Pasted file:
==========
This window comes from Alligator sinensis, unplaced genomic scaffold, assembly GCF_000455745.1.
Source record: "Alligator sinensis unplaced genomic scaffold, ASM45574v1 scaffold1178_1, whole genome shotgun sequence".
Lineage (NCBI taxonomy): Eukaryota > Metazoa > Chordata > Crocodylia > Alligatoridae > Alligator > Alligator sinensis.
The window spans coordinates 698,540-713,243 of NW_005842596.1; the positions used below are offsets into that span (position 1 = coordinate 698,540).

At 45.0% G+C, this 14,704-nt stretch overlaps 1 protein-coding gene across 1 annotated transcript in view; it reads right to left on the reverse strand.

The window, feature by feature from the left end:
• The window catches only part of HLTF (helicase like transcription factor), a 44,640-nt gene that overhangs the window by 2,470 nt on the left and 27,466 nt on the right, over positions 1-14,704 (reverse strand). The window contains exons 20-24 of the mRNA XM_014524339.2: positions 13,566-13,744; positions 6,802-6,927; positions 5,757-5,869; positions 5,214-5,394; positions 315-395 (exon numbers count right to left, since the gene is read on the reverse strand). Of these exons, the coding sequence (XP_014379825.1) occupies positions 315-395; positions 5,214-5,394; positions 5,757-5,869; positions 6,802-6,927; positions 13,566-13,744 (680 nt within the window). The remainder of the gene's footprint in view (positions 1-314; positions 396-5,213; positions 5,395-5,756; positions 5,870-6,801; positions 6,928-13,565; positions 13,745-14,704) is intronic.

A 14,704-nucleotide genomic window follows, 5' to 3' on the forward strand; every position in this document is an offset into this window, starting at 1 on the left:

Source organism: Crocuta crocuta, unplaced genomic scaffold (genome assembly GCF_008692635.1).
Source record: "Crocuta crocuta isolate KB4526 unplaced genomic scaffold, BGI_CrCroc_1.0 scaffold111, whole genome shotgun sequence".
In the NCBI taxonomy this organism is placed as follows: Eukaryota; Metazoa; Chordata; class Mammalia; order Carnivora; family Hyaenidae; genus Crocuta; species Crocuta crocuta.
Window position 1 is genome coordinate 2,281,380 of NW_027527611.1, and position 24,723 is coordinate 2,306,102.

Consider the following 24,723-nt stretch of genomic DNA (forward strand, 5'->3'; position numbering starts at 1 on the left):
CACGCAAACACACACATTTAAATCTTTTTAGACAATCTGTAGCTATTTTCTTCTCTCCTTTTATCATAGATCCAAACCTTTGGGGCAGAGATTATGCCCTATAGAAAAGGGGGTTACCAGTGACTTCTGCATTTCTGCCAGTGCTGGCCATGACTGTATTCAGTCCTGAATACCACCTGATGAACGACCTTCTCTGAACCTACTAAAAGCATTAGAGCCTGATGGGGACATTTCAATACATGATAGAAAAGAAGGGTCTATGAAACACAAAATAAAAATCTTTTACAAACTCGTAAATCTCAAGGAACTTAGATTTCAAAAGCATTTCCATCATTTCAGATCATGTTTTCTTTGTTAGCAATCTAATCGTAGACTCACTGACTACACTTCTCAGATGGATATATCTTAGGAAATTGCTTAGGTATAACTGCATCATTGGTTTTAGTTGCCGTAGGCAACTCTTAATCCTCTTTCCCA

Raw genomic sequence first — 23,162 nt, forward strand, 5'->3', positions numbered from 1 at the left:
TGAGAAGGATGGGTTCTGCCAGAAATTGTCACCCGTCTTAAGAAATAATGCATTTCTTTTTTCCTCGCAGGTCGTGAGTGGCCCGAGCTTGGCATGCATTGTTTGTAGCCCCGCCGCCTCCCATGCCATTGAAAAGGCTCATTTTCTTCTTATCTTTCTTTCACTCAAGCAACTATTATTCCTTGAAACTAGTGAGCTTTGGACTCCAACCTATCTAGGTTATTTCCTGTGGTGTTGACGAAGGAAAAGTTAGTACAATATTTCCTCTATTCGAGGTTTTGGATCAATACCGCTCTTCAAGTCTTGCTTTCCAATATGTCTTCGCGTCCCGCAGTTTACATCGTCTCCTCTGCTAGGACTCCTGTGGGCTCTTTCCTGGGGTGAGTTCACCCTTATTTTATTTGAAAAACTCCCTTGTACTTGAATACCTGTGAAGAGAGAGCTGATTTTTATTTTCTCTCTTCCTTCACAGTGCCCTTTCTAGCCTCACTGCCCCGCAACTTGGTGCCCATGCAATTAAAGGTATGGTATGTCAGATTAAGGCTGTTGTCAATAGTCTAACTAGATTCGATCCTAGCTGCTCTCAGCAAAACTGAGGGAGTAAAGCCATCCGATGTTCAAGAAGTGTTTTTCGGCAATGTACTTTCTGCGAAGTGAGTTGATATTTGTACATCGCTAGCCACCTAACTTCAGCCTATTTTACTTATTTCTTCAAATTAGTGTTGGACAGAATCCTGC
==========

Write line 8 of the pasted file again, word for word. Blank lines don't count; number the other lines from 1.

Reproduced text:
A 14,704-nucleotide genomic window follows, 5' to 3' on the forward strand; every position in this document is an offset into this window, starting at 1 on the left: